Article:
The Vivelo ARC RS is a striking machine best suited to long days in the saddle.
Its aggressively sculpted appearance belies a character more inclined to endurance efforts than to racing.
Our first impressions tended to the opposite. The tight rear triangle, low-ish head tube and aero profiles all signposted a more speed-oriented machine. Instead, the Arc RS proved stable and predictable.
In most regards, the Arc RS was competent rather than outstanding.
The overall ride quality was smooth and forgiving. We’ve ridden significantly harsher machines, and it was the ability of the Arc RS to keep us comfortable during day-long efforts that was its most impressive feature. If this is the most important quality in your next machine, the Vivelo is worth getting to know better.
The flipside is that while the Arc RS delivers stability and comfort in spades, it offered little in the way of excitement. Feedback from the road was limited, a feature common in low to mid-range carbon frames (a steel frame will offer greater vitality, for example, but is likely to be heavier). This may be a good thing, depending on your purpose and experience. We mention it chiefly in regard to the disparity between the appearance of the Arc RS and its persona. This is a bike we’d take to a sportive rather than to a criterium.
The closest match between the Vivelo’s appearance and performance could be found in its stiffness. The giant down tube, huge bottom bracket shell, and beefy headtube all suggested a frameset resistant to flex, and this is what we found. Credit is due to Vivelo for producing a chassis that proved stiff, but not harsh; the greatest challenge for manufacturers working with carbon. The curved seat stays and subtle elbow bend at the chainstay may also have played a part in this regard.
The Arc RS climbed well, though without the impetus of some of the super lightweight machines we’ve tested previously, all of which, in fairness to Vivelo, are significantly more expensive. We tried it over a range of gradients, some well into double figures, and while we didn’t feel encumbered, found its progress measured, rather than electrifying.
The first significant descent we encountered aboard the ARC RS was from a hill known locally as Zig Zag, one on which the road falls away sharply at the apex of some of its many hairpins, forcing the rider to take a wider line.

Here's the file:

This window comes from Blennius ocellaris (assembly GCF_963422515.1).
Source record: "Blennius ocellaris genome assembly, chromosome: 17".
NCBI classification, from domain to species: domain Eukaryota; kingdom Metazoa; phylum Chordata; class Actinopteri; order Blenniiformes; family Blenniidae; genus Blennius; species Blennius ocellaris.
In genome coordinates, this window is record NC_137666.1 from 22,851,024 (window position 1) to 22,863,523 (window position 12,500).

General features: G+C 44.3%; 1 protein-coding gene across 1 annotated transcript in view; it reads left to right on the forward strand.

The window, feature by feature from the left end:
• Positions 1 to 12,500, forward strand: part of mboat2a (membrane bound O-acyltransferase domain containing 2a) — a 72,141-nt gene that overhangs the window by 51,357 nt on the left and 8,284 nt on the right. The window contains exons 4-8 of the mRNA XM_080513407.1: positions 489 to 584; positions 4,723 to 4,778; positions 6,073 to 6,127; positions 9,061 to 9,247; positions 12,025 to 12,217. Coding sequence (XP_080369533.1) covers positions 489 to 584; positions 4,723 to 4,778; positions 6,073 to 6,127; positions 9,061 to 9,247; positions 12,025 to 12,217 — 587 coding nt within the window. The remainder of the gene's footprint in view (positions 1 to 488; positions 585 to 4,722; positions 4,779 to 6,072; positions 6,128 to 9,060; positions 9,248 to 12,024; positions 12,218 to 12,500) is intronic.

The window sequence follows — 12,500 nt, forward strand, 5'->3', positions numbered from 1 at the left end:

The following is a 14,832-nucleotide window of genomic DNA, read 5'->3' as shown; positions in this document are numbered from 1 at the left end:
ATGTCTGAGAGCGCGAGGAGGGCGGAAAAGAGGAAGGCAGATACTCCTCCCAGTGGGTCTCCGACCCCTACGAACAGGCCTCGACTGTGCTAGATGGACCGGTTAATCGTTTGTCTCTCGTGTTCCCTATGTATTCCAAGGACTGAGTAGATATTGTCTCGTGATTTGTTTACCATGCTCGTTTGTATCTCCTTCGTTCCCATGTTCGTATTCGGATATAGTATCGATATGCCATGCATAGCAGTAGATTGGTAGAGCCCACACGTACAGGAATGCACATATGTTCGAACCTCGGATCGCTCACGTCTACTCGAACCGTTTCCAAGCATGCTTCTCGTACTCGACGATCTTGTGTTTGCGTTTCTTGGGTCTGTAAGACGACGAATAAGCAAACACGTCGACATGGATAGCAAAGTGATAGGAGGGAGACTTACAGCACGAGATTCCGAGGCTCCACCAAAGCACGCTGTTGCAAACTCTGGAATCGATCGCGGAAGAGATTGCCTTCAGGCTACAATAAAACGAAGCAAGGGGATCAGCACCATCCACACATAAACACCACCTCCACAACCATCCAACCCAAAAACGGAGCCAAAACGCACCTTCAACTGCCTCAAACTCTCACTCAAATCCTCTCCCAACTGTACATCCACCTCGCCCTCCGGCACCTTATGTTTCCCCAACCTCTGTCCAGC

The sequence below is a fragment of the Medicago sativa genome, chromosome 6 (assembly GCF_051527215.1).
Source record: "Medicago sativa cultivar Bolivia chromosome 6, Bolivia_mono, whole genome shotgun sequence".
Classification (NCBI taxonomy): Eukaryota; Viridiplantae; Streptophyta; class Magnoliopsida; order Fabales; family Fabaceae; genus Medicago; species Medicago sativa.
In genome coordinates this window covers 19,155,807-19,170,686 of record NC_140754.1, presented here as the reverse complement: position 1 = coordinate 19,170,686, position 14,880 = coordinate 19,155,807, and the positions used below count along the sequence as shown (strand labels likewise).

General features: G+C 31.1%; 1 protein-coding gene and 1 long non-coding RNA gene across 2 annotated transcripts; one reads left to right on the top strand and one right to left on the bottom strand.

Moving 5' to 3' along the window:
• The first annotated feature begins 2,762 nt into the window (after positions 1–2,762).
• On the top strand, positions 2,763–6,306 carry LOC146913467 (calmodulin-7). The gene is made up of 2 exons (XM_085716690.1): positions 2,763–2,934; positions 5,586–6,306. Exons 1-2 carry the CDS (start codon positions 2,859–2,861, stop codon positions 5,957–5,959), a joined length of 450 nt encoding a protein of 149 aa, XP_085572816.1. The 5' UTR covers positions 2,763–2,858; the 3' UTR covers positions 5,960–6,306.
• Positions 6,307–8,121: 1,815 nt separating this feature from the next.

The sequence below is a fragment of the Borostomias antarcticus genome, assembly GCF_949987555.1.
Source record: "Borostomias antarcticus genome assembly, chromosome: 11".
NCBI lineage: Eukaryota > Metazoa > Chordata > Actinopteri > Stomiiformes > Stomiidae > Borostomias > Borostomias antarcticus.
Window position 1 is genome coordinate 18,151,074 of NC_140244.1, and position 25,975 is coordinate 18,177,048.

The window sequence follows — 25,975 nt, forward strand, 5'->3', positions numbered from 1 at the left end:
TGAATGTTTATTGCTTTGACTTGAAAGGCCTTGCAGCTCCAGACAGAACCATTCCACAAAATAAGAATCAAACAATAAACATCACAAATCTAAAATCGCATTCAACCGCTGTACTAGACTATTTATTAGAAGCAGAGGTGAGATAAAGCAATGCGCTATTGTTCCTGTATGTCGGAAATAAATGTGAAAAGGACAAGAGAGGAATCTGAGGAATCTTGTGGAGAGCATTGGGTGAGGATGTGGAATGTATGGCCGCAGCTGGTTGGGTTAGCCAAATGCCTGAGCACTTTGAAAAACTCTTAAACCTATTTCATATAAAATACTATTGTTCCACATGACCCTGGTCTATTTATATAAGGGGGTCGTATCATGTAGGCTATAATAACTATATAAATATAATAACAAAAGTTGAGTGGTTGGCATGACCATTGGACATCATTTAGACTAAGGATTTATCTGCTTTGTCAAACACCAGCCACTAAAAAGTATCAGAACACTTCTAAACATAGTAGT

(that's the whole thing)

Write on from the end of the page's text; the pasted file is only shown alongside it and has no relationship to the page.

Despite such challenging terrain, and our then-lack of familiarity with the Arc RS, it coped well, and our trepidation at the beginning of the descent gave way to a growing confidence by the end. Such situations, encountered early in an acquaintance with a new bicycle, tend to form a lasting impression.
On one particularly steep and rough descent, we experienced a ‘speed wobble’. Our failure to replicate this sensation on other descents suggests the experience owed more to the terrain (and perhaps combined with the very stiff Marchisio TX100 wheels – separate review to follow) as any implicit handling characteristic.
The Arc RS cornered accurately, a feature we’d ascribe to the 73 degree head angle and 100mm stem. This was immediately obvious on the Zig Zag descent described above, but also on longer, more sweeping turns through which the Arc RS plotted a steady course.
We registered our approval for the specification in our ‘first look‘ and the components performed as well as we have come to expect from such established manufacturers. Again, credit to Vivelo for resisting the temptation to cut corners in the manner routine to some larger companies.
The Shimano 105 groupset performed as well as we’ve come to expect, offering precise shifting, even under load, and responsive braking (calipers are routinely replaced with generic units by larger manufacturers, to the detriment of the bike. That wasn’t the case here).
A review of the wheels will follow, but early impressions indicate a high degree of stiffness. The Schwalbe Ultremo ZX tyres are favourites here, and while they performed only adequately in the current weather conditions, past experience makes them a welcome inclusion for warmer climes.
The finishing kit was competent. The Pro Logo saddle was a nice match for the frame, but didn’t suit us: a personal observation and not a judgement on its quality. The aforementioned stem was neat and functional and the compact Deda RHM bar provided a range of comfortable positions.
Aside from the saddle, there’s nothing we’d be in a hurry to change here: a rare achievement in an industry that routinely rolls out £2,000 bicycles on £20 tyres, or with wheels specced in the cosy anticipation of a post-purchase upgrade.
To summarise, the Vivelo Arc RS is a machine that combines striking good looks with a stable persona. The ride quality is smooth, if a little isolating, and while it doesn’t deliver a thrill a minute, it offers no nasty surprises. The specification is excellent and shows a commitment to quality from Vivelo beyond the function of the components. If you’re seeking aggressive handling and a lively persona, look elsewhere. If, however, stability and comfort, and the reliability inherent with components from blue chip suppliers, top your list of priorities, this could be for you.
The Vivelo Arc RS comes in eight sizes from 46cm to 61cm, and with custom colour options.
Our test bike sells for £2,100. Other specifications are available at additional cost. Add £150 for Campagnolo Athena, £210 for Shimano Ultegra 6700/6750, £750 for Shimano Dura Ace 9000, or £800 for Campagnolo Super Record.